Ten Reasons Why Your Church Members Are Ornery in the Pandemic

July 26, 2020
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Post Quarantine Church

There have been three consistent questions our team has received during the pandemic.

In the first weeks the question was, “When do you think we can return to in-person services?” 

As a number of churches began to regather, the question became, “When will more of our church members return to in-person services?” 

Today, a common question we get at Church Answers is, “Why are so many of our church members ornery?” 

The answer may seem obvious, that we are experiencing a once-in-a-lifetime pandemic. After all, who would not be concerned, frustrated, and uncertain? But as we dug deeper talking with pastors and other church leaders, we began to understand there is no simple response to the latter question.

Indeed, we are finding the “ornery factor” to be more complex than it initially seemed. Here are ten of the factors putting your church members in a concerned and bad mood: 

  1. They are weary. The cumulative toll of the pandemic is telling. Some are weary because loved ones and friends have COVID. Some are just tired because of the pandemic in general.
  1. They are confused. It’s difficult to get a consistent story about COVID. Even the organizations of expertise don’t seem to be on the same page. 
  1. They are fearful. It’s easy to tell a believer he or she should not fear. It’s a challenge to fight fear with the barrage of bad news we get every day. 
  1. They feel like they have lost their church. In some ways, they have lost their church. It will not likely return to the way it was pre-pandemic. 
  1. They are weary of the cultural fights. In one day, I counted fourteen different cultural issues in the news where one or more groups were fighting others. 
  1. They are stressed because it’s presidential election season. The four-year cycle is here. It is always a stressful time even without a pandemic.
  1. They see so much negativity on social media. Indeed, Facebook and other social media can be harmful to your mental and emotional health. Social media is a magnifying glass to negativity. It gives a voice to those who were rightly ignored in the past. 
  1. They miss gathering with their friends at church. I know. The church is the people, not the building. I get that reminder daily. But the church is supposed to gather, and digital gatherings just have not sufficiently replaced in-person worship.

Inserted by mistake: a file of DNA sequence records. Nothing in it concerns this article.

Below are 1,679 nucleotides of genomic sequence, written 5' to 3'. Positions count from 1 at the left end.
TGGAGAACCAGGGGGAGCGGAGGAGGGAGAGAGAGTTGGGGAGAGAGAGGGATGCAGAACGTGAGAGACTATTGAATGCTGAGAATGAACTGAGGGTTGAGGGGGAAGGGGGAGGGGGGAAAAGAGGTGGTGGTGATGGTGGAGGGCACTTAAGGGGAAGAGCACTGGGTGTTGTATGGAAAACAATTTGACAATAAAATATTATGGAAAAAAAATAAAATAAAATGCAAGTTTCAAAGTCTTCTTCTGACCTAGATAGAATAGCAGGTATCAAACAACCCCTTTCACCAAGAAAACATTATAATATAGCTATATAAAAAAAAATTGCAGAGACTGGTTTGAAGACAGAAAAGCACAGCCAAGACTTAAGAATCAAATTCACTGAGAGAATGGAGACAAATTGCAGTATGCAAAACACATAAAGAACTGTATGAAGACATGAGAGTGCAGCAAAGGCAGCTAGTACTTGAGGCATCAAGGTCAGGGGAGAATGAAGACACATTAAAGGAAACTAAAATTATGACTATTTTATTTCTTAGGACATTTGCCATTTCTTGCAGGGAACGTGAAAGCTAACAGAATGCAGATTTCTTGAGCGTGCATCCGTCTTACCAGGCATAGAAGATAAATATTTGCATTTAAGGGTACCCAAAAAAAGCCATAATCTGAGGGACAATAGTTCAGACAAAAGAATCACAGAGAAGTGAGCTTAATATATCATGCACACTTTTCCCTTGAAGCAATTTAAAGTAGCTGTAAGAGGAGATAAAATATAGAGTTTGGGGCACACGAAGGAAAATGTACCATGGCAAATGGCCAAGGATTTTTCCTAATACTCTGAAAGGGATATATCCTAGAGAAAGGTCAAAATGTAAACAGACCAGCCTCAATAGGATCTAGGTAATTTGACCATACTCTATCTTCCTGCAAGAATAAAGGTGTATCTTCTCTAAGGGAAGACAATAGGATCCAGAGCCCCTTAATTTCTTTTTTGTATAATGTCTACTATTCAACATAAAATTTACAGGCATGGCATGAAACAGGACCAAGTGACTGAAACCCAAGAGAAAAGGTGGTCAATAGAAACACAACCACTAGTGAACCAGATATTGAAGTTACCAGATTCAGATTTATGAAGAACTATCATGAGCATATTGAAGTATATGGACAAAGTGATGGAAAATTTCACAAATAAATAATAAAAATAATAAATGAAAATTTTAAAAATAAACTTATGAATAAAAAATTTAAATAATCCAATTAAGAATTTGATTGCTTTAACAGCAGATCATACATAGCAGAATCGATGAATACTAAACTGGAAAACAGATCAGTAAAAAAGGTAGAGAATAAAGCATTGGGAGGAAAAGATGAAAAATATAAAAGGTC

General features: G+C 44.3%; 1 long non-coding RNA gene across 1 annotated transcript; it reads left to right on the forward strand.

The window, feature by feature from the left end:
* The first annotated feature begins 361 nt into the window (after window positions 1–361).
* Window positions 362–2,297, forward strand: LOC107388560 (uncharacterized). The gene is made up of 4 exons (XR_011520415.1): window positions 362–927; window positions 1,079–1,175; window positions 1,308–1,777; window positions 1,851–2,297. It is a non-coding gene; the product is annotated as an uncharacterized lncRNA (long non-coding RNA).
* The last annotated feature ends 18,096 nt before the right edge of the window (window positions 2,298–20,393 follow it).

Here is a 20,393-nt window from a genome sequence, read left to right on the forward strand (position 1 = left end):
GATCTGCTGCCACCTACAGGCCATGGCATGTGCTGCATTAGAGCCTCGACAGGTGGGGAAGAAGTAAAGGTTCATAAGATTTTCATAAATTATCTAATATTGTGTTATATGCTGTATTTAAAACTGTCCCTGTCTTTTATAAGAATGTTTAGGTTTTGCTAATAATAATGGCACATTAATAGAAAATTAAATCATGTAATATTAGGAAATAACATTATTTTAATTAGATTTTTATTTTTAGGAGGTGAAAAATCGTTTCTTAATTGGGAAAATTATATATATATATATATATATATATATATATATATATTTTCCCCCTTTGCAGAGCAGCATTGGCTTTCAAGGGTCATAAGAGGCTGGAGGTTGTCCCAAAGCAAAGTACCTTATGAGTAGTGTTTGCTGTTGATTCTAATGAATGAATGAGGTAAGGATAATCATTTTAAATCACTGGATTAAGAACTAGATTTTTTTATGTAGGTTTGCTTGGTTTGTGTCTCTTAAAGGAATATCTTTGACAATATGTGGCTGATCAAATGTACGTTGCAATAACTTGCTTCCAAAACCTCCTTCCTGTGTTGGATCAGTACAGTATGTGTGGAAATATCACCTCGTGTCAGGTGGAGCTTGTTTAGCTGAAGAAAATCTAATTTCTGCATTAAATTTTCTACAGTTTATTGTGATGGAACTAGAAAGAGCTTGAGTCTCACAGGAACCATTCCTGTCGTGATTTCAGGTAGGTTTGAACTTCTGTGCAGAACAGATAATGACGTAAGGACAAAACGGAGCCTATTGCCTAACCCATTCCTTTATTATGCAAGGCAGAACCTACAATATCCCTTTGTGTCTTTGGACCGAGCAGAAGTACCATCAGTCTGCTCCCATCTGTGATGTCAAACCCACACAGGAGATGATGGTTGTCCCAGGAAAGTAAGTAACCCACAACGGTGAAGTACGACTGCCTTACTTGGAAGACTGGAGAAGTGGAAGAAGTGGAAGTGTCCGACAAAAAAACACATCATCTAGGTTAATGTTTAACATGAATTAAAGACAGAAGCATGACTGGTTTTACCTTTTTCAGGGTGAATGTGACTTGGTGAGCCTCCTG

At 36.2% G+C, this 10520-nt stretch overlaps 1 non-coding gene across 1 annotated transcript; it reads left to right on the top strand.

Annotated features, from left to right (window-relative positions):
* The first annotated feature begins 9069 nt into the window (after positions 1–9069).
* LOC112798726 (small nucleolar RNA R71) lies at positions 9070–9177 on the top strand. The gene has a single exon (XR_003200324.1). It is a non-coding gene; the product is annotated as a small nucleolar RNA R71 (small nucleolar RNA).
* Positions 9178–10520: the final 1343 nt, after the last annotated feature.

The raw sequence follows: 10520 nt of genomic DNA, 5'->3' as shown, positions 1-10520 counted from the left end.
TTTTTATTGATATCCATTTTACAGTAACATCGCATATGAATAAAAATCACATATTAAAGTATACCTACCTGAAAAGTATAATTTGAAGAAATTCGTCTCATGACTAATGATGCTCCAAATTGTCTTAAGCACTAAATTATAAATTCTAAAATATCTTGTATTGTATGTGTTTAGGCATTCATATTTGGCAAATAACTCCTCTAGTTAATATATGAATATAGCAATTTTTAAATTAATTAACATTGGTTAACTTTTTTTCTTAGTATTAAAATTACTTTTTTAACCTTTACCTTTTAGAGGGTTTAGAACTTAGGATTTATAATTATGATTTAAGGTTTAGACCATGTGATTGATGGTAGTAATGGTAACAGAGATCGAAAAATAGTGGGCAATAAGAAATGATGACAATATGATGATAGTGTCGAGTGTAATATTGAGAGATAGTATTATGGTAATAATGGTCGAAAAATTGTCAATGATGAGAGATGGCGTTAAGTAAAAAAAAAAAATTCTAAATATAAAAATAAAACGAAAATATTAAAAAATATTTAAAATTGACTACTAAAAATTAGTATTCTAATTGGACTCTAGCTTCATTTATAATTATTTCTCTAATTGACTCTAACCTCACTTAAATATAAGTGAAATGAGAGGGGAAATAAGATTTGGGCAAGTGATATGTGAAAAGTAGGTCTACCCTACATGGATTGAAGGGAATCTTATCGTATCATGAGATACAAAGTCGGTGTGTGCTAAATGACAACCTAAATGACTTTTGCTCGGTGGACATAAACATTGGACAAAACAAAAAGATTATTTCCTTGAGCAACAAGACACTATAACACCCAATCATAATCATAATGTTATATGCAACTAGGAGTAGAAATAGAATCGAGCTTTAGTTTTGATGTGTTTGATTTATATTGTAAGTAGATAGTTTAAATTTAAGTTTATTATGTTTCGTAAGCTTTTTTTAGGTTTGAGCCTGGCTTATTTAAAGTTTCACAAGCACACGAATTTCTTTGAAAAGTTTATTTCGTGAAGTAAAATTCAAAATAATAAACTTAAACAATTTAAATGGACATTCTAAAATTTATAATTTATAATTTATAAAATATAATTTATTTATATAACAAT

1. They have lost their outward focus. One of the reasons for the orneriness is self-focus. When we are focusing on what is wrong in our lives, we are not focusing on reaching and ministering to others. A self-focused church is an ornery church.
  1. They lament that their regular patterns have been disrupted. Even the most change-oriented of us need some type of routine in our lives. So many of our routines have been totally disrupted by the pandemic. 

If you sense your church members are getting a bit ornery, you are probably right. Indeed, you as a church leader may be struggling with some of these same issues. 

Let me hear from you.

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39 Comments

  • Your 10 reasons resonate with my past and the present. One question I would pose is how do we, as leaders, acknowledge and defuse the orneriness? I think there are at least two traps we can fall into as we try to bring normalcy in the time of pandemic.
    Being Pollyanna and being stuck in our time of lament. The former doesn’t address the real issues of life in the pandemic and the latter loses sight of God.

    How might we capture the orneriness and translate it to something that is at least not wholly destructive? The interesting part of worship life in our Revised Common Lectionary based denomination, is the Sunday and daily Office reading have slogged through the bleak parts of Genesis and Romans since Easter and have lived the lament. One thing that has been helpful for me is to remember the lament is not just a gripe, it needs to use the gripe to focus on the promises and truth and God’s good news – in essence, we are not alone and God cares for us, even in the 40 year journey grumbling in the desert.